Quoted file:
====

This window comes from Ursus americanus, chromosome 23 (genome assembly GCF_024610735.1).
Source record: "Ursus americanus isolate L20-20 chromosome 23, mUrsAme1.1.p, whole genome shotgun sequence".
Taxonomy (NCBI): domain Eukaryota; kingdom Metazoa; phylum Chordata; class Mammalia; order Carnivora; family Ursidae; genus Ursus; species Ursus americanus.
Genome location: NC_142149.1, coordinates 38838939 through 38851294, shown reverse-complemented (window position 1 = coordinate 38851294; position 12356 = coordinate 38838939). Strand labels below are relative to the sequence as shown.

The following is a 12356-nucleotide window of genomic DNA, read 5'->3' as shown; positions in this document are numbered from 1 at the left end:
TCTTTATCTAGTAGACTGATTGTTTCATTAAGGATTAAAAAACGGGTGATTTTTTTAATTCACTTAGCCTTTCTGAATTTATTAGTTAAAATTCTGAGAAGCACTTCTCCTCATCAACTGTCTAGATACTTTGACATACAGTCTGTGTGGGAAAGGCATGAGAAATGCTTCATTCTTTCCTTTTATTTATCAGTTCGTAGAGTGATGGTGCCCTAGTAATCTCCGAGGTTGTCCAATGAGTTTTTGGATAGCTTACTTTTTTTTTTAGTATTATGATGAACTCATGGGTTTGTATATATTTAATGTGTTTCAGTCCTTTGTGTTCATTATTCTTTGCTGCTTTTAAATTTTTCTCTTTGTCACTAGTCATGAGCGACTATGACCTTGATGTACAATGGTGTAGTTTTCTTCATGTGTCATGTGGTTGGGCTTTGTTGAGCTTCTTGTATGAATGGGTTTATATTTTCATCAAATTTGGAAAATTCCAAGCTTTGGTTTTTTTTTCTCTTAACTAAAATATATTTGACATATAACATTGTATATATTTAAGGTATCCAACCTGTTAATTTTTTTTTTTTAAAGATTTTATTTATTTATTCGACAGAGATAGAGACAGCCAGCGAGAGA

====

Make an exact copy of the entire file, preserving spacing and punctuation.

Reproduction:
This window comes from Ursus americanus, chromosome 23 (genome assembly GCF_024610735.1).
Source record: "Ursus americanus isolate L20-20 chromosome 23, mUrsAme1.1.p, whole genome shotgun sequence".
Taxonomy (NCBI): domain Eukaryota; kingdom Metazoa; phylum Chordata; class Mammalia; order Carnivora; family Ursidae; genus Ursus; species Ursus americanus.
Genome location: NC_142149.1, coordinates 38838939 through 38851294, shown reverse-complemented (window position 1 = coordinate 38851294; position 12356 = coordinate 38838939). Strand labels below are relative to the sequence as shown.

The following is a 12356-nucleotide window of genomic DNA, read 5'->3' as shown; positions in this document are numbered from 1 at the left end:
TCTTTATCTAGTAGACTGATTGTTTCATTAAGGATTAAAAAACGGGTGATTTTTTTAATTCACTTAGCCTTTCTGAATTTATTAGTTAAAATTCTGAGAAGCACTTCTCCTCATCAACTGTCTAGATACTTTGACATACAGTCTGTGTGGGAAAGGCATGAGAAATGCTTCATTCTTTCCTTTTATTTATCAGTTCGTAGAGTGATGGTGCCCTAGTAATCTCCGAGGTTGTCCAATGAGTTTTTGGATAGCTTACTTTTTTTTTTAGTATTATGATGAACTCATGGGTTTGTATATATTTAATGTGTTTCAGTCCTTTGTGTTCATTATTCTTTGCTGCTTTTAAATTTTTCTCTTTGTCACTAGTCATGAGCGACTATGACCTTGATGTACAATGGTGTAGTTTTCTTCATGTGTCATGTGGTTGGGCTTTGTTGAGCTTCTTGTATGAATGGGTTTATATTTTCATCAAATTTGGAAAATTCCAAGCTTTGGTTTTTTTTTCTCTTAACTAAAATATATTTGACATATAACATTGTATATATTTAAGGTATCCAACCTGTTAATTTTTTTTTTTTAAAGATTTTATTTATTTATTCGACAGAGATAGAGACAGCCAGCGAGAGA